How McDonald’s Gets A Quarter Pounder Ready For Its Closeup
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CHICAGO (CBS) — Why does McDonald’s food look different in commercials compared with what you get in a restaurant?
A fair question, and McDonald’s is happy to show you.
It’s no secret that photo stylists are used to make food appear more appetizing.
A burger bought in a store take just a few minutes to prepare–it is fast-food, after all. A sandwich can take hours to prepare in a studio.
Hope Bagozzi, director of marketing for McDonald’s in Canada, this week released a You Tube video showing how it’s done and why.
In response to a customer question, Bagozzi took a Quarter Pounder she bought in a restaurant to Watt International Photo Studios, the agency that McDonald’s Canada has used for about seven years for their the merchandise creative.
At the studio, Bagozzi had Neil, a Watt photographer, take a picture of the store-bought burger. The plan: Using the same lighting and angle, compare it with the same sandwich created by Watt food stylists.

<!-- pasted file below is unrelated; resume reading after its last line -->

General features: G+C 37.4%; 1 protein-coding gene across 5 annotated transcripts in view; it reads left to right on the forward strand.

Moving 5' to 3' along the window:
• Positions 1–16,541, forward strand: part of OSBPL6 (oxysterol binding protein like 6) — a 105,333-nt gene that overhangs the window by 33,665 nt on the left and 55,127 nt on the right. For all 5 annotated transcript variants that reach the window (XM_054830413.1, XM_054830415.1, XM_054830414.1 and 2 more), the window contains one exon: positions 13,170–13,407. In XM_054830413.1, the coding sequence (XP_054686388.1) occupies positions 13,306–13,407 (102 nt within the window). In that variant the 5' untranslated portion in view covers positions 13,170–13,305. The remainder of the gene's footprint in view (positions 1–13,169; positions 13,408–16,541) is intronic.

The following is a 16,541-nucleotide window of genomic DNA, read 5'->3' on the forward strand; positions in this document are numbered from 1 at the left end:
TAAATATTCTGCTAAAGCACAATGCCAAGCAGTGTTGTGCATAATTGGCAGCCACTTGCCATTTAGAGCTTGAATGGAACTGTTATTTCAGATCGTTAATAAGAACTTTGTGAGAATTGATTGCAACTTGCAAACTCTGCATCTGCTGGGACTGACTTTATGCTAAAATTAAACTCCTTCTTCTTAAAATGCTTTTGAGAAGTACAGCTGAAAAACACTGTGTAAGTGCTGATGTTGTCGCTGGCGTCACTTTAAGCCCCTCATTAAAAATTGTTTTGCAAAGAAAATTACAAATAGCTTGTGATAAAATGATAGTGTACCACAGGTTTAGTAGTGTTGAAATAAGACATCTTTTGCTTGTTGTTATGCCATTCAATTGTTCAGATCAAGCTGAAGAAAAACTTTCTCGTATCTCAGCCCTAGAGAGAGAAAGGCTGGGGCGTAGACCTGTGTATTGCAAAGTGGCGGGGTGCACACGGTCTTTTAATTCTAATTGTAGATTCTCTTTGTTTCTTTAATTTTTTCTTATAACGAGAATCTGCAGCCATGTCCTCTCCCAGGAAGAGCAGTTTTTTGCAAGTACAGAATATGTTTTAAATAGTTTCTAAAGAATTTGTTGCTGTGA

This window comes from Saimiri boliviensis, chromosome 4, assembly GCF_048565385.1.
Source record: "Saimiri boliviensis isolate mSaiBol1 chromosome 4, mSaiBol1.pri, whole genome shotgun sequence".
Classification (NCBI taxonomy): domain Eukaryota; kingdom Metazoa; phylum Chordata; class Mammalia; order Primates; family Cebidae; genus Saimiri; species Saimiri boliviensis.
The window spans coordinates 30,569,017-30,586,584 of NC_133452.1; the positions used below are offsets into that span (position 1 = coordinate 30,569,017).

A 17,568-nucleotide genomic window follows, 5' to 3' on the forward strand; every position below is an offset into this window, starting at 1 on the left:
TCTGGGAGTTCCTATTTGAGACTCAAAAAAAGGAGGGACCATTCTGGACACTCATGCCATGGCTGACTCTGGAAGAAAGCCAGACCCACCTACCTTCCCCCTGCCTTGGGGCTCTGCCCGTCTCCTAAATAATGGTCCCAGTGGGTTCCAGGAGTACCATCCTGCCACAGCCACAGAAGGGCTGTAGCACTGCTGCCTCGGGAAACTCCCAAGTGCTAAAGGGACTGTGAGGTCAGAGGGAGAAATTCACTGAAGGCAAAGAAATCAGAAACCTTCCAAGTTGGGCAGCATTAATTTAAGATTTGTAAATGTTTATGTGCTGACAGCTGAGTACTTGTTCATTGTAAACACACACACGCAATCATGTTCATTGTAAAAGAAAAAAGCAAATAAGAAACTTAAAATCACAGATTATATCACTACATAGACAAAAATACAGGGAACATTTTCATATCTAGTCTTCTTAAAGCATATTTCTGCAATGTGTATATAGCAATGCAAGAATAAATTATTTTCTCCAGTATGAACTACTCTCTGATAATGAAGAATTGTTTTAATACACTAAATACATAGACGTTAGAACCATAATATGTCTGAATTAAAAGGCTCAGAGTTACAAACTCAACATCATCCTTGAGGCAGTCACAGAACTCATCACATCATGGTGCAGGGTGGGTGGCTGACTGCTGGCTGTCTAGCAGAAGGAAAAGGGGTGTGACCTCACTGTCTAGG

The Quarter Pounder created in the studio takes hours to prepare. However, they use the exact same ingredients used in burgers you buy in the restaurant.
“We want to be able to show the pickles and the condiments as we build,” said Neil.
In the store, those ingredients are tucked underneath the bun. However, for the creative, McDonald’s wants customers to know that the burger comes with pickles, onions and ketchup and mustard.
So, Noah takes great care to place pickles and onions along the side of the sandwich. Using syringes filled with ketchup and mustard, he carefully adds dollops of condiments, making them appear to delicately ooze off the side of the patty.
“Because we are in a one-dimensional world with the camera, everything is in the back in a picture. I don’t know what’s actually in it,” said Noah. “At least this way we can tell people, you have ketchup, you have mustard, you have two pieces of cheese.”
Noah even uses a palette knife and small flame to gently melt and fold the cheese down the side of the burger.
“It’s like you are a surgeon in there,” Bagozzo said.
After the shoot, the picture does go through a touch up process. Small imperfections in the bun are removed and colors are adjusted.
Bagozzo added that the bun also appears smaller in the store-bought sandwich because steam from the burger causes the bun to contract in the box.
Here is the side-by-side:
Watch the full video: